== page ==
1999 Draft Board – Washington

The draft board pages include every player who was left unprotected in the 1999 Expansion Draft. The overwhelming majority of players who do not carry over are either old, unproductive, injured, primarily used for fighting, marginal players, minor league veterans, or unsigned European prospects. The majority of pending UFAs (Group III, Group V, and Group VI) will not carry over. Exceptions to these rules are provided if the incumbent team left almost nothing of value available to choose from, in which case everyone gets at least a closer look.

As we are capped by league restrictions to selecting no more than six pending free agents, we must be judicious with our choices.

WASHINGTON

One year after making the Stanley Cup Final, the aging Capitals fell clear out of the playoffs. And then they left us little to choose from.

Available players

Goalies: Stephane Beauregard, Martin Brochu(Gr.VI – UFA), Michael Rosati(Gr.II – RFA), Rick Tabaracci(Gr.II – RFA)

Defensemen: Nolan Baumgartner, Patrick Boileau(Gr.II – RFA), Enrico Ciccone(Gr.II – RFA), Stewart Malgunas(Gr.II – RFA), Dmitri Mironov, Steve Poapst, Mark Tinordi(Gr.III – UFA)

Forwards: Patrik Augusta(Gr.VI – UFA), Brian Bellows(Gr.III – UFA), Mike Eagles, Miika Elomo, Trevor Halverson, Mark Major(Gr.VI – UFA), Kelly Miller(Gr.III – UFA), Barrie Moore, Jeff Nelson, Michal Pivonka, Jeff Toms(Gr.II – RFA), Stefon Ustorf

Assessment

None of the four goalies or twelve forwards are being considered, and only two of the seven defensemen (Nolan Baumgartner and Mark Tinordi) will be looked at.

Player reports

D Nolan Baumgartner – 23-year-old defenseman, 1st-round pick of Washington (1994)

The case for taking Baumgartner – Anchored the back end of some of the great Kamloops Blazers teams in the WHL, but has battled injuries off and on ever since. Captained Canada’s gold-winning team in the 1996 WJC and was named to the all-tournament first team. Baumgartner can do a bit of everything; he can shoot, pass, shut down, and keep the crease clear. With the time he’s missed, he’s still a work in progress but does have a very high ceiling.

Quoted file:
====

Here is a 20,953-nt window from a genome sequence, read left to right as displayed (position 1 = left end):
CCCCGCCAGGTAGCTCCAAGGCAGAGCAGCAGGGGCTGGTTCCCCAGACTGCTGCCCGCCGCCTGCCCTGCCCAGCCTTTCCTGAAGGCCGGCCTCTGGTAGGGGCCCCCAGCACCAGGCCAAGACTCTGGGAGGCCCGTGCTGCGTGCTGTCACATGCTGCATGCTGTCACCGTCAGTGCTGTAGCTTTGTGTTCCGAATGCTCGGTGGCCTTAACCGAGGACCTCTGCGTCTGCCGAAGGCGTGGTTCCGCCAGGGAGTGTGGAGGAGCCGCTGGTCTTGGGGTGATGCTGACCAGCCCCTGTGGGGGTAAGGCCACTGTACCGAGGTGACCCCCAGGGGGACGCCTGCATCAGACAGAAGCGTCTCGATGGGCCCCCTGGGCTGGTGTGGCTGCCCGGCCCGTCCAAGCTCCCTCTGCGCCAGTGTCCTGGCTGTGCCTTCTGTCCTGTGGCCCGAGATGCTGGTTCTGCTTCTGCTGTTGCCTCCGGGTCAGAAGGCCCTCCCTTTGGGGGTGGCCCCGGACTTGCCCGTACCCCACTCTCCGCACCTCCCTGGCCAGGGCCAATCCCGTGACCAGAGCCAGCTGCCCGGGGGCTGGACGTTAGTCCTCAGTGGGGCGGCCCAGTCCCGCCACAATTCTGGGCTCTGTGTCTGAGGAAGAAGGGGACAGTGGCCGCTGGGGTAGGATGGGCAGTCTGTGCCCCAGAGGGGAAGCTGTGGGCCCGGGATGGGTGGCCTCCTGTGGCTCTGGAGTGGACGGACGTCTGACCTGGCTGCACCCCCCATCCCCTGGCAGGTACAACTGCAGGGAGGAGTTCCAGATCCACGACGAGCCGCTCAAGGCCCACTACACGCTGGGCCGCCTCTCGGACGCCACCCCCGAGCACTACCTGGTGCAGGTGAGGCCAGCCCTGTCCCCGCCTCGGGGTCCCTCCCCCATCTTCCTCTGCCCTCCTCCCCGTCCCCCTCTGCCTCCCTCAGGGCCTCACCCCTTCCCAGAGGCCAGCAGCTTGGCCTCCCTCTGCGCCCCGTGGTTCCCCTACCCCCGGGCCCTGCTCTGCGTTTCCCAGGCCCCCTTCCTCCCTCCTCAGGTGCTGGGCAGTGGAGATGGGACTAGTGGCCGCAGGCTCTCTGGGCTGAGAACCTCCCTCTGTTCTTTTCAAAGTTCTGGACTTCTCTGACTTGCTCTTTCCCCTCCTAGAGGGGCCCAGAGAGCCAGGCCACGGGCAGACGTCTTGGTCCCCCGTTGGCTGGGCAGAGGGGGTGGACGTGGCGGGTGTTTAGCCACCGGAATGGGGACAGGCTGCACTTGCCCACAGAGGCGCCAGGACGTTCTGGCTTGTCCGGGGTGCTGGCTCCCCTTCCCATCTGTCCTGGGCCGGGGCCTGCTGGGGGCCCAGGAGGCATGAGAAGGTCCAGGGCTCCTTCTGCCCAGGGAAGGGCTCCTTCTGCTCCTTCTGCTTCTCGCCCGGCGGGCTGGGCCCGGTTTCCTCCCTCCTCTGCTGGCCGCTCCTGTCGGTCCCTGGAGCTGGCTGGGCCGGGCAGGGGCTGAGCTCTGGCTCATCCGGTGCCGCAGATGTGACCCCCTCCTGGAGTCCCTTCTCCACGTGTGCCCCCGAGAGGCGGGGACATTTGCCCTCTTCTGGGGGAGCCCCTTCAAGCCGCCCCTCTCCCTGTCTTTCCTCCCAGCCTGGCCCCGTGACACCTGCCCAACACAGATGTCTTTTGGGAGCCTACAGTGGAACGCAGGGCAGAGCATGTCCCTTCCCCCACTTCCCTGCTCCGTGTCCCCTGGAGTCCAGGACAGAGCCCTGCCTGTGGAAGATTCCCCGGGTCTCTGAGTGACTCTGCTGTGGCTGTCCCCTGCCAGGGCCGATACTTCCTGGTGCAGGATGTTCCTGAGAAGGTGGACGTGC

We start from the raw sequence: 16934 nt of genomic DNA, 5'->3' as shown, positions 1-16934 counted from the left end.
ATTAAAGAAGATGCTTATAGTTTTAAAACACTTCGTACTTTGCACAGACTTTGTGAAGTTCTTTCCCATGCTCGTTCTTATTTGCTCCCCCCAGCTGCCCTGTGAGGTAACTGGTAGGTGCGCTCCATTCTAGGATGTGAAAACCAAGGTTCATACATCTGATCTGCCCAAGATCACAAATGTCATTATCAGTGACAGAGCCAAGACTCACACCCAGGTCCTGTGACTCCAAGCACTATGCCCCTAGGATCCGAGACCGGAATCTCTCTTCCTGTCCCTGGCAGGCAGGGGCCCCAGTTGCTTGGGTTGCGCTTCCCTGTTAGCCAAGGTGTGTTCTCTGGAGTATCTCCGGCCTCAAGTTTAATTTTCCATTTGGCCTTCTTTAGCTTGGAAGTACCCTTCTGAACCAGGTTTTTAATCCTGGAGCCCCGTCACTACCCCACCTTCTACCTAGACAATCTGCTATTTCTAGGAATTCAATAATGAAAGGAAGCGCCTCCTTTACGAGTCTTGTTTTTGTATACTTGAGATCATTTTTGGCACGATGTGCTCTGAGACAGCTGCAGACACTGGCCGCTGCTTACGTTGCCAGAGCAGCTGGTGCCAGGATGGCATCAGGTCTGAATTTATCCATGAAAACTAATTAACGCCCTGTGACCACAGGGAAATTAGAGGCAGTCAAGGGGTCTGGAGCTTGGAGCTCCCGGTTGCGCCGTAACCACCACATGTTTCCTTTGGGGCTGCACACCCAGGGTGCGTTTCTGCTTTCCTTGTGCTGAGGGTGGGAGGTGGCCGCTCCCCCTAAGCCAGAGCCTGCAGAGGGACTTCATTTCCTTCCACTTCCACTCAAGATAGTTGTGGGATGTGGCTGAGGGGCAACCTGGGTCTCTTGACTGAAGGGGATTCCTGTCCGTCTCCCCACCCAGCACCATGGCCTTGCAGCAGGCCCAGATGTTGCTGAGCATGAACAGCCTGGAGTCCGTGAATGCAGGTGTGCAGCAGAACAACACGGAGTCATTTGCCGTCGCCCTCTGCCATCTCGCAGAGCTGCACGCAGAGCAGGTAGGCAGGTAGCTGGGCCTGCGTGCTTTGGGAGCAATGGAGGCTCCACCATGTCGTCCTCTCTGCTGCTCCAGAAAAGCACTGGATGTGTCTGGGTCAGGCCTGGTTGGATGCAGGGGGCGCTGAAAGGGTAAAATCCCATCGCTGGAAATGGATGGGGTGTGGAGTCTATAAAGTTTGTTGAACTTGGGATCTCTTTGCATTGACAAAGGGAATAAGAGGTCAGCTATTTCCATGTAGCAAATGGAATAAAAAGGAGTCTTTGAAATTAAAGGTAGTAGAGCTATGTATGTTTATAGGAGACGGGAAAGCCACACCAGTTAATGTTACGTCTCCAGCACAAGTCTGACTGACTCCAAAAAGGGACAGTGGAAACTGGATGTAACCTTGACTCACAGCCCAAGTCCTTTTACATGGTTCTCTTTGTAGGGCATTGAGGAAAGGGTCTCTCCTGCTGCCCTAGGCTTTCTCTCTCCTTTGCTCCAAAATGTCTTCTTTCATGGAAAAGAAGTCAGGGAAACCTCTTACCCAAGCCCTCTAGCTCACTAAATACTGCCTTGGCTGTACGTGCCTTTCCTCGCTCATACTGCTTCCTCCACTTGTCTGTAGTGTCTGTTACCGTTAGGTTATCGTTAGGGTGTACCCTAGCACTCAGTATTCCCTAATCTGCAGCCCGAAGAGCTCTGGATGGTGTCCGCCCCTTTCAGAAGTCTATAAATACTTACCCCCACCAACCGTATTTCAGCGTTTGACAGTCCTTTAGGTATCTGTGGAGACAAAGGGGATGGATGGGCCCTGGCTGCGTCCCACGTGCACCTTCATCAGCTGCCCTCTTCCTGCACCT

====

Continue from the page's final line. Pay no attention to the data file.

The case against taking Baumgartner – Played just 8 games in 1996-97 and just 43 games last year and doesn’t seem to have fully recovered from that, whether mentally or in terms of skill. Yes, he possesses the ability to shoot, but often doesn’t. He can clear the crease, but often doesn’t. He can fight, but often doesn’t. Whether this is residual from the injuries or not is irrelevant; there’s a good possibility that he becomes just another big-bodied bust of a defenseman, another relic of a time when size could trump skill at the draft table.

D Mark Tinordi – 33-year-old defenseman, undrafted

The case for taking Tinordi – The unquestioned best defenseman available in the expansion draft, Tinordi can do a bit of everything except generate offense. He can play suffocating defense, he can be extremely physical, he can fight a bit if needed. He’s either worn an A or a C for the last decade, and could play on the top pairing on almost any team in the NHL.

The case against taking Tinordi – There are two huge reasons for passing on Tinordi. The first is that he’s a pending UFA, and teams have shown a reluctance this year toward taking on expensive contracts. It’s unlikely that Tinordi will take much of a pay cut from the almost $3 million he made last year, meaning that we’re looking at tying up a ton of our initial payroll in one guy. And if he hits free agency, it’s unlikely he’ll get a huge offer, meaning that simply taking him to collect a compensatory pick is a bad move.

The second reason, which ties back into the first, is that he’s constantly injured. He played 48 games out of 82 last year, 47 the year before, 56 the year before. All told, he’s played 70 games in a season one time in his long career. Since 1992-93, he’s played in 394 games out of a possible 544, which is 72%. The last three years, it’s 61%. That’s a ton of time missed, and it negatively impacts the bottom line, it negatively impacts the team on the ice, and it negatively impacts the free agent market for him.

I think we need to take a very long look at what happened last year with Nashville, when they drafted Al Iafrate from San Jose for the same reason. He’d played 59 games the previous two seasons, yet for some reason thought they’d either get the old Iafrate or a nice compensatory pick; they ended up with neither and got nothing. It also cost them a chance to get a productive player like Murray Craven, so they lost every which way.

If Tinordi were healthy, then he’s someone that you take and never look back from. That’s not the case. We can go after him in free agency if we really want him.